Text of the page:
Thursday, February 6, 2014

The Inquisitor 2 (INQSTR2E.WAD)

by "Shadowman"

Back in 2012, Russian Doom community superstar Shadowman released The Inquisitor, a GZDoom adventure that pulled an Army of Darkness, sending Doomguy to one of the realms ruined by Hexen II's Eidolan in order to save it. Its biggest problem was that it was really a mod using Hexen's gameplay, but with faster, super-powered monsters. The Inquisitor 2 shares these same foibles, as well as the fact that it's a single map for Doom II to be played in GZDoom, but the delivery of the adventure is very different, with some improvements and some new issues privy to the format. It's still a very interesting experiment, one you might want to look into if you love first-person RPG gameplay.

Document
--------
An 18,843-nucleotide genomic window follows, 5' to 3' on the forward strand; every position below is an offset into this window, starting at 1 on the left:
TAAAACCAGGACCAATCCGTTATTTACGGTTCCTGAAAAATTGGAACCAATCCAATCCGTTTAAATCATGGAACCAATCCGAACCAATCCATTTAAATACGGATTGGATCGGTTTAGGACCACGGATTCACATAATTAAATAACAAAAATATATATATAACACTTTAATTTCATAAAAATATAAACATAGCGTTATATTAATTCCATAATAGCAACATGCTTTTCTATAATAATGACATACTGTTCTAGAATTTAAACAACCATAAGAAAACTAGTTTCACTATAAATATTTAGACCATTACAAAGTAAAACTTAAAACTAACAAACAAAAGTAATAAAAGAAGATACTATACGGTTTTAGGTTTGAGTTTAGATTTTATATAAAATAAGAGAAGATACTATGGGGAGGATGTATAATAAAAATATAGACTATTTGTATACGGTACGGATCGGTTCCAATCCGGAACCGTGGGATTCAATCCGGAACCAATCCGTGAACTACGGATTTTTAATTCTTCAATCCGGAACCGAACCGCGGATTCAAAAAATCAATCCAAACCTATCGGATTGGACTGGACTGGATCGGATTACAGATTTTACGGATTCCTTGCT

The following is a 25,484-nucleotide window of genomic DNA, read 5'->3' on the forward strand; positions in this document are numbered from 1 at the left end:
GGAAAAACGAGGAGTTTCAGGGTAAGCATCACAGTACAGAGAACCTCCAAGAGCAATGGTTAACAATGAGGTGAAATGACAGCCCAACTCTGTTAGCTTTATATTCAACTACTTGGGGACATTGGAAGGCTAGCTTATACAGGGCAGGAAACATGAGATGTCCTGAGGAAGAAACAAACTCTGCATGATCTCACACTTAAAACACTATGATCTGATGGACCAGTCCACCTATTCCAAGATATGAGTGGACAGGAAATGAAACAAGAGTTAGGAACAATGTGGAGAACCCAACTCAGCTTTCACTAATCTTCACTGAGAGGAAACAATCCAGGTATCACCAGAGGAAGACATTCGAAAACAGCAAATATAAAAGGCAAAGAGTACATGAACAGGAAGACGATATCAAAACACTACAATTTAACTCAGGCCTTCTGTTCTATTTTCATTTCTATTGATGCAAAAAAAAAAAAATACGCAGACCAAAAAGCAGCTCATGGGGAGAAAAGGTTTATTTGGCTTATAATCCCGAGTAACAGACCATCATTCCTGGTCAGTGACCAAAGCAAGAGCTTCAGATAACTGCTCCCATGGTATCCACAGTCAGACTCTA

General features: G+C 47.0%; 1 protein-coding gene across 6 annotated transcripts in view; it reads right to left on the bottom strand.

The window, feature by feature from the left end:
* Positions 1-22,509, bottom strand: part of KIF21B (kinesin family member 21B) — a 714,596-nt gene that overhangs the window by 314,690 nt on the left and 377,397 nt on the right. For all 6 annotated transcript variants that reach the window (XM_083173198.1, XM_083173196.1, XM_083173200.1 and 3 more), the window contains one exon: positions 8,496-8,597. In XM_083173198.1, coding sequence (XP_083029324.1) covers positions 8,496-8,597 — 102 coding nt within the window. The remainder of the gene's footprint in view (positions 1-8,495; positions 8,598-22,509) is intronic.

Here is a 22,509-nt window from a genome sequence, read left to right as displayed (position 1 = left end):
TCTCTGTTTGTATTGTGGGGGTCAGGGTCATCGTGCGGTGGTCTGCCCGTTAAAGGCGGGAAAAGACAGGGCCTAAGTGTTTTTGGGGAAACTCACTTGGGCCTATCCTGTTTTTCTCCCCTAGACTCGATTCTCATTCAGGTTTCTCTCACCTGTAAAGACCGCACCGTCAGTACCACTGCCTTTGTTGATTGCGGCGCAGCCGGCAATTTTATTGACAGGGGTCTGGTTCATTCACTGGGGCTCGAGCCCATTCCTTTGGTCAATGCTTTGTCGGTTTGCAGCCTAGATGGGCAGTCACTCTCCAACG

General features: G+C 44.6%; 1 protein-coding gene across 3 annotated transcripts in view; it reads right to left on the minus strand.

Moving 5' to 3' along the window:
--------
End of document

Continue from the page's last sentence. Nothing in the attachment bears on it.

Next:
The Inquisitor's sequel is actually a prequel of sorts. It takes place in one of the kingdoms adjacent to Khorus, the location of the original. This time, it's Krondor, which should ring a bell with some PC fantasy aficionados. Krondor is having some trouble and, having spontaneously arrived via the dimensional pathways that carry Doomguy from world to world, you're just the person to help them out. You'll clear out catacombs, an abandoned mine, the royal crypts, and even fight through a slice of Hell. Yes - there are plenty of parallels to be drawn to Diablo, and if you look hard enough, you'll even find a section of library housing a humorous poem lauding perhaps the premiere action-RPG.